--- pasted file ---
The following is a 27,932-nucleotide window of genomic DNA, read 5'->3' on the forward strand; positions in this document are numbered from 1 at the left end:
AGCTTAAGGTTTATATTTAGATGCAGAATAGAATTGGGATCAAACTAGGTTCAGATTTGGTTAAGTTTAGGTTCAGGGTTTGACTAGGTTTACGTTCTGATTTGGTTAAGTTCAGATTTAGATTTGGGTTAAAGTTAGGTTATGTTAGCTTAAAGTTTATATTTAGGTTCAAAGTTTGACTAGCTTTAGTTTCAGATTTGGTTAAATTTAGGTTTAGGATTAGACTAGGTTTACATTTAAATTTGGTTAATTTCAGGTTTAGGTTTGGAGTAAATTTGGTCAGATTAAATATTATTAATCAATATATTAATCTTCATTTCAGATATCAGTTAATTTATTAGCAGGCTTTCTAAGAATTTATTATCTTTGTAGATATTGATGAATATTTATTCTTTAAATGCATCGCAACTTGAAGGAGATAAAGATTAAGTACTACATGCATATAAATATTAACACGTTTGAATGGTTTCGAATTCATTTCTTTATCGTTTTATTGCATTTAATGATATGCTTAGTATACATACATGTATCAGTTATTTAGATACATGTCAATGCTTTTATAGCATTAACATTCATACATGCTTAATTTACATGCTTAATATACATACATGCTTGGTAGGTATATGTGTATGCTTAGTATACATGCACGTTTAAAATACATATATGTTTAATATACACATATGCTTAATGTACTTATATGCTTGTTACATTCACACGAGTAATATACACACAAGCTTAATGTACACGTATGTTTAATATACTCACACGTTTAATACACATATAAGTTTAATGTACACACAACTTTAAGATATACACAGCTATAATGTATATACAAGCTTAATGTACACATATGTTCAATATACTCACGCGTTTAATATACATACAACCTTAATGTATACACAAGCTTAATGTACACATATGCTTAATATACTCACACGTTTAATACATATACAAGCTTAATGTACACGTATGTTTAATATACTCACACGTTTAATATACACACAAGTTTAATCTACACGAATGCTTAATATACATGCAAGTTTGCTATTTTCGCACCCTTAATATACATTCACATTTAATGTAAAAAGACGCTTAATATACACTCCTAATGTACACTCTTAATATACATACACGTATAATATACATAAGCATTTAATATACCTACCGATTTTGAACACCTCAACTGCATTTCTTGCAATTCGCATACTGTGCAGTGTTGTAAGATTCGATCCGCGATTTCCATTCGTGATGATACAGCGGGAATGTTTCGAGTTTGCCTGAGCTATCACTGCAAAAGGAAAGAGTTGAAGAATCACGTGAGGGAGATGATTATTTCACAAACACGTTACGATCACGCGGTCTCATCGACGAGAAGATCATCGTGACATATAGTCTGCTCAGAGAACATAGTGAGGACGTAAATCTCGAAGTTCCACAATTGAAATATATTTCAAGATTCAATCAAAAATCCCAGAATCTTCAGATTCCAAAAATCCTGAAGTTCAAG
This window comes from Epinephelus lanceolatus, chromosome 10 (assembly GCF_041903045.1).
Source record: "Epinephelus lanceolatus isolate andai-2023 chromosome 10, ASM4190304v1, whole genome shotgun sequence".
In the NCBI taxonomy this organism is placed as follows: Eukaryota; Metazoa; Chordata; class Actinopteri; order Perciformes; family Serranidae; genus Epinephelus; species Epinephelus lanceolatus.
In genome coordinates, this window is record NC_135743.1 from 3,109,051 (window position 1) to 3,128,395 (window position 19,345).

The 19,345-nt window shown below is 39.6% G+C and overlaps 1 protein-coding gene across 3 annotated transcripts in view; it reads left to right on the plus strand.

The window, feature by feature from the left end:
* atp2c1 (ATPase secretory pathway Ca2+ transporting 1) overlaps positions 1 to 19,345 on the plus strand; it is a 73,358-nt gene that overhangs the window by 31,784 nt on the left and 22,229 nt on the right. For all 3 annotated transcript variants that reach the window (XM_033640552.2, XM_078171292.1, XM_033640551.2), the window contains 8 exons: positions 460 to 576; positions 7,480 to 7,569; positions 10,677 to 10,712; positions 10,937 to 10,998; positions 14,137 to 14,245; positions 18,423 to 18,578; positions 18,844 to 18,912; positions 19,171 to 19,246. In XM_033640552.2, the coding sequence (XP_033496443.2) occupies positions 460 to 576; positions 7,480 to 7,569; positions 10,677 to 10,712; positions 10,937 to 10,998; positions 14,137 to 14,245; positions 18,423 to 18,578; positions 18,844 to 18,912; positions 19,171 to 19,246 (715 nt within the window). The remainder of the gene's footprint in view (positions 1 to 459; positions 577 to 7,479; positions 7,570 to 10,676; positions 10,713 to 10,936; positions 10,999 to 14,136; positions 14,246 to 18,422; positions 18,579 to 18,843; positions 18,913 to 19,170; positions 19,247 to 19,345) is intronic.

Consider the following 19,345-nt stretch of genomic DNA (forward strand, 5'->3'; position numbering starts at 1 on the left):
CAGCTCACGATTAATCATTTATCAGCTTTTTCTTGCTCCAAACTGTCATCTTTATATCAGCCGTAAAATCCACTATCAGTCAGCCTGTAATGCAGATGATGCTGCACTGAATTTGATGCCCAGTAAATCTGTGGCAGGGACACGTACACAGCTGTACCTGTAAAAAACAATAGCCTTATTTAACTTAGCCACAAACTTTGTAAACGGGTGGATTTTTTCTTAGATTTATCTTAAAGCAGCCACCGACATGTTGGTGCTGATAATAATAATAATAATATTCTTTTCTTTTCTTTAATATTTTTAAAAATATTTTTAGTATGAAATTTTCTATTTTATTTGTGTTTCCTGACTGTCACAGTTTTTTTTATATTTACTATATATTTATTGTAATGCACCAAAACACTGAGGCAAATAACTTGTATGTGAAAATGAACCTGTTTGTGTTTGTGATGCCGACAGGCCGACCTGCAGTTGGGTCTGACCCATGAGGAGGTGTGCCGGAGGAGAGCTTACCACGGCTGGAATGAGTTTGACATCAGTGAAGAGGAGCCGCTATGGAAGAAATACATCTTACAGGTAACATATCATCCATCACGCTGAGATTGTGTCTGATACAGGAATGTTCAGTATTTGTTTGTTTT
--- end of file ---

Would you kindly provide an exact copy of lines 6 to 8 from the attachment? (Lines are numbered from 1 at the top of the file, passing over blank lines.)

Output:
In genome coordinates, this window is record NC_135743.1 from 3,109,051 (window position 1) to 3,128,395 (window position 19,345).

The 19,345-nt window shown below is 39.6% G+C and overlaps 1 protein-coding gene across 3 annotated transcripts in view; it reads left to right on the plus strand.

The window, feature by feature from the left end: